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Baton Rouge takes back R. Kelly’s key to the city

A Louisiana House of Representatives member rescinded the honor in light of the singer’s conviction.

R. Kelly Getty Images

Baton Rouge has rescinded R. Kelly’s honorary key to the city after the R&B singer was found guilty of racketeering and sex trafficking charges, as well as other offenses, earlier this week. According to TMZ, Denise Marcelle, a member of the Louisiana House of Representatives, said she plans to strip Kelly of the honor after learning of his conviction.

Marcelle initially granted Kelly the honorary plaque and key in February of 2013, when she was a Baton Rouge Metro Council member. While there were allegations of sexual misconduct levied against the “Ignition (Remix)” singer at the time, Marcelle said she offered him the key because he was acquitted of child pornography charges in 2008. However, Marcelle told TMZ she now regrets bestowing the honor to Kelly in the first place.

As reported by REVOLT, a jury convicted Kelly on Monday (Sept. 27) of one count of racketeering; 14 underlying acts including sexual exploitation of a child, bribery, kidnapping and sex trafficking; and eight counts of violating the Mann Act, a sex trafficking law that prohibits transporting anyone across state lines “for any immoral purpose.”

“Of all the predators I have pursued, however, Mr. Kelly is the worst,” prosecuting attorney Gloria Allred said at the time. “R. Kelly thought he could get away with this, but he didn’t. I am very proud of my clients who agreed to testify in this case.”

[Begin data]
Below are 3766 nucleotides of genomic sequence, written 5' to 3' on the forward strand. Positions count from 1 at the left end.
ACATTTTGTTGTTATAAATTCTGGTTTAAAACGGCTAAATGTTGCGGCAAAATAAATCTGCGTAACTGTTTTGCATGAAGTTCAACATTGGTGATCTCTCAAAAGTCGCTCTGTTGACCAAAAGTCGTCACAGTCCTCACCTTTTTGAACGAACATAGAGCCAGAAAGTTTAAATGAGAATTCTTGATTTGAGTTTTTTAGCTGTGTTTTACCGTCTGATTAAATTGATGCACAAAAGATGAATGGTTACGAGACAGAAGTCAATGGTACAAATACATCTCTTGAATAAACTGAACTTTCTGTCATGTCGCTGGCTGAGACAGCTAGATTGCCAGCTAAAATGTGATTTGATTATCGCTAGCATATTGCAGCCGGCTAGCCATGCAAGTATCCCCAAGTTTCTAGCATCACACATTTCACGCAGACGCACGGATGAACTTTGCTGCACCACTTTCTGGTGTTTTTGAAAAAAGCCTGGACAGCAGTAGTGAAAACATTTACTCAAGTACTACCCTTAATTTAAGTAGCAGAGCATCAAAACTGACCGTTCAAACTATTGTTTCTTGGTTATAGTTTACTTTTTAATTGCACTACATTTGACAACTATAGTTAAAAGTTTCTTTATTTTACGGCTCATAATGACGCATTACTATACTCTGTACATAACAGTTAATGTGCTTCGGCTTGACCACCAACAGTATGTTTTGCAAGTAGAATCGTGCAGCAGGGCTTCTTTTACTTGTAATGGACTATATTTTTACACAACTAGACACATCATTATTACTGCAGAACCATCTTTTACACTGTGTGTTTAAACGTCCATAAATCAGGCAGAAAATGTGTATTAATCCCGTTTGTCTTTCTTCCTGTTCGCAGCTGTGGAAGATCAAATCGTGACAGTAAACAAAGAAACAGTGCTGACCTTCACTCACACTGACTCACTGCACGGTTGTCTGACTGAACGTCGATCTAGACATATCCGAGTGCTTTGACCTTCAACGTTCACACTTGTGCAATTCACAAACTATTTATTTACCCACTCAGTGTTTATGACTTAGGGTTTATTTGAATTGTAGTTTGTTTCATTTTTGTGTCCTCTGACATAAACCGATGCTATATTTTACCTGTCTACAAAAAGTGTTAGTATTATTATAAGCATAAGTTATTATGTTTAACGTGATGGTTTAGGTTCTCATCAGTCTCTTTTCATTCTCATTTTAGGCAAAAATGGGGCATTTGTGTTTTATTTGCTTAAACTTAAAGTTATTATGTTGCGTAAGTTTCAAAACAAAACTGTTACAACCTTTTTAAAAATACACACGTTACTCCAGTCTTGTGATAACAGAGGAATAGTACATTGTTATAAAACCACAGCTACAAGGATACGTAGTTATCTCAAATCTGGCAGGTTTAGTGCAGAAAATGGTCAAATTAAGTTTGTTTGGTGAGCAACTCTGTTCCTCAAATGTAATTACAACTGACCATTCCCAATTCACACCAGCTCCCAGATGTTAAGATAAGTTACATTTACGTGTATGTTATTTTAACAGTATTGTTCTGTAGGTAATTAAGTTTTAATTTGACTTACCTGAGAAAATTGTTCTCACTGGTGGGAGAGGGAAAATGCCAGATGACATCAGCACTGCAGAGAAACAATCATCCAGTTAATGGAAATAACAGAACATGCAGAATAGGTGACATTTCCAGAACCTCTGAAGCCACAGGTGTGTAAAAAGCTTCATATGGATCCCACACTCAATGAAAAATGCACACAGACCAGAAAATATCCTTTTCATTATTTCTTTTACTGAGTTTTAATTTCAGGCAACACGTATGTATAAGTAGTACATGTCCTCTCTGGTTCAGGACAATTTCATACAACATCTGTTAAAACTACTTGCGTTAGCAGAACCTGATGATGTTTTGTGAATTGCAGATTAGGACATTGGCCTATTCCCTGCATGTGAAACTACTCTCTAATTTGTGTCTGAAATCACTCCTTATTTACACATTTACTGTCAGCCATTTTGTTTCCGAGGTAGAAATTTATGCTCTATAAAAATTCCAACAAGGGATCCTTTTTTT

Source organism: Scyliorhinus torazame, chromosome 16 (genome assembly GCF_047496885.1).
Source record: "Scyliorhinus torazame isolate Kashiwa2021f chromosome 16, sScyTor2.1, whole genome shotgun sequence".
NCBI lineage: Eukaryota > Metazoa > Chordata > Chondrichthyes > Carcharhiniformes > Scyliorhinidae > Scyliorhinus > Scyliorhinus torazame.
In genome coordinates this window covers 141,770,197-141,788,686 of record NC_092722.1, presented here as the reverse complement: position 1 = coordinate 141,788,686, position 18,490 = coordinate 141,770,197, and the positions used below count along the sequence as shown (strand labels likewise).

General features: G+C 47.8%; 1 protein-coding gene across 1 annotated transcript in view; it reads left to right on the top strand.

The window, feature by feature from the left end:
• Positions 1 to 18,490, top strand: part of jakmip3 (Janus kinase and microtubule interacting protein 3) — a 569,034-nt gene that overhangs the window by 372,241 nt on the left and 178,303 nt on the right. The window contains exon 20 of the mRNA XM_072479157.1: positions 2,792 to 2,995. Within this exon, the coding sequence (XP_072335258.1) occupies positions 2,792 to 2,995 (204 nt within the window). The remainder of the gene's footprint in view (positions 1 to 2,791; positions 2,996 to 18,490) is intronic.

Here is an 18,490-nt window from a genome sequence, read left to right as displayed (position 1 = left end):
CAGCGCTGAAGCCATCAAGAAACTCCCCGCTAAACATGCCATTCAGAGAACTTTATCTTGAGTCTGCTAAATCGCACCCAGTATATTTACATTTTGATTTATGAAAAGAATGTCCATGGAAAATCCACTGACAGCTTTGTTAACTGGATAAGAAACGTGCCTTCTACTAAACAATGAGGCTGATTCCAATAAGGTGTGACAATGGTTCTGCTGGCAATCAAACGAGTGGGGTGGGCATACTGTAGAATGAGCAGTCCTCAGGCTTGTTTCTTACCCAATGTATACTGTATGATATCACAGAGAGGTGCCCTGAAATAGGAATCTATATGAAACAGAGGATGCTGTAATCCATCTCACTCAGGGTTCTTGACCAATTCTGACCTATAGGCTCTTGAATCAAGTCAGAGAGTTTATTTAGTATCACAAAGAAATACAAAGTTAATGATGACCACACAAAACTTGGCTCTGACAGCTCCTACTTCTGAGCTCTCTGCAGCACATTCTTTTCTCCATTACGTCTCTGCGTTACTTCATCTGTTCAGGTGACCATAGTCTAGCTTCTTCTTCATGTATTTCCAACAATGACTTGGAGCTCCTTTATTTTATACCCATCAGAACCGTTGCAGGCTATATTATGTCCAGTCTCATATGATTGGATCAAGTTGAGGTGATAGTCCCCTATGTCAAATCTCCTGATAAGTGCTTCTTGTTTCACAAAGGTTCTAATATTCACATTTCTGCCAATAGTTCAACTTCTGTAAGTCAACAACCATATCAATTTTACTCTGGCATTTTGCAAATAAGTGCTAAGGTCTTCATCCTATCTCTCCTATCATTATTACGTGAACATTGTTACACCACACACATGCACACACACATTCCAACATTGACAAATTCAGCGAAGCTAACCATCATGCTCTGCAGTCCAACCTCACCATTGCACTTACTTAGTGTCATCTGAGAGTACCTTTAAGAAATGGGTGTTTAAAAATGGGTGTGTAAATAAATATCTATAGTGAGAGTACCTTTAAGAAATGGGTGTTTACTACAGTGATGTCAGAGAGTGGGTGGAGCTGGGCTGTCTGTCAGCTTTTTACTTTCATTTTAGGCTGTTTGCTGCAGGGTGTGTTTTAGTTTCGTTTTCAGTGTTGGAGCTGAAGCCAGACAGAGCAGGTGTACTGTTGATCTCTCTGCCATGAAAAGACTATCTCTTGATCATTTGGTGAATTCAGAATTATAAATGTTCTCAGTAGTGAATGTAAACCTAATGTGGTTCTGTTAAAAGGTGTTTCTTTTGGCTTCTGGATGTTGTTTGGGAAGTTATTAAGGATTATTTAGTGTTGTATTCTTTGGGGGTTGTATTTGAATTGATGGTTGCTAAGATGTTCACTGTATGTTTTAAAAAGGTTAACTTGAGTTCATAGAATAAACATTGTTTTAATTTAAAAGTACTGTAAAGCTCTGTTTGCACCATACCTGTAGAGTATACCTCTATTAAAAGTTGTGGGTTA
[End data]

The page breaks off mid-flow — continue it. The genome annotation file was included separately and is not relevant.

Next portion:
After years of allegations, “Surviving R. Kelly” and lengthy criminal proceedings, many people, including Kelly’s former accusers and fellow artists, had thoughts to share about the verdict. As reported, Chuck D was one celebrity to comment on the situation and received backlash after tweeting, “How long should R. Kelly spend in prison, and does a USA system give a man a chance for a man to change his world around?”

However, after the Public Enemy rapper’s followers accused him of being too sympathetic toward Kelly, Chuck D clarified his stance.

“Mixing grown folk lifestyle with Black youth was so endorsed, financed [and] perpetuated... Black audiences were abused while 25yrs poppin’ champagne in the sandbox,” he wrote. “The boundaries were sloppy w head nods. That dude & others gave clues that the gatekeepers ignored.”

“JUST TO BE CLEAR, I’m not the R. Kelly fan here,” he added. “75 million sold somewhere & I ain’t got 1 of his songs.

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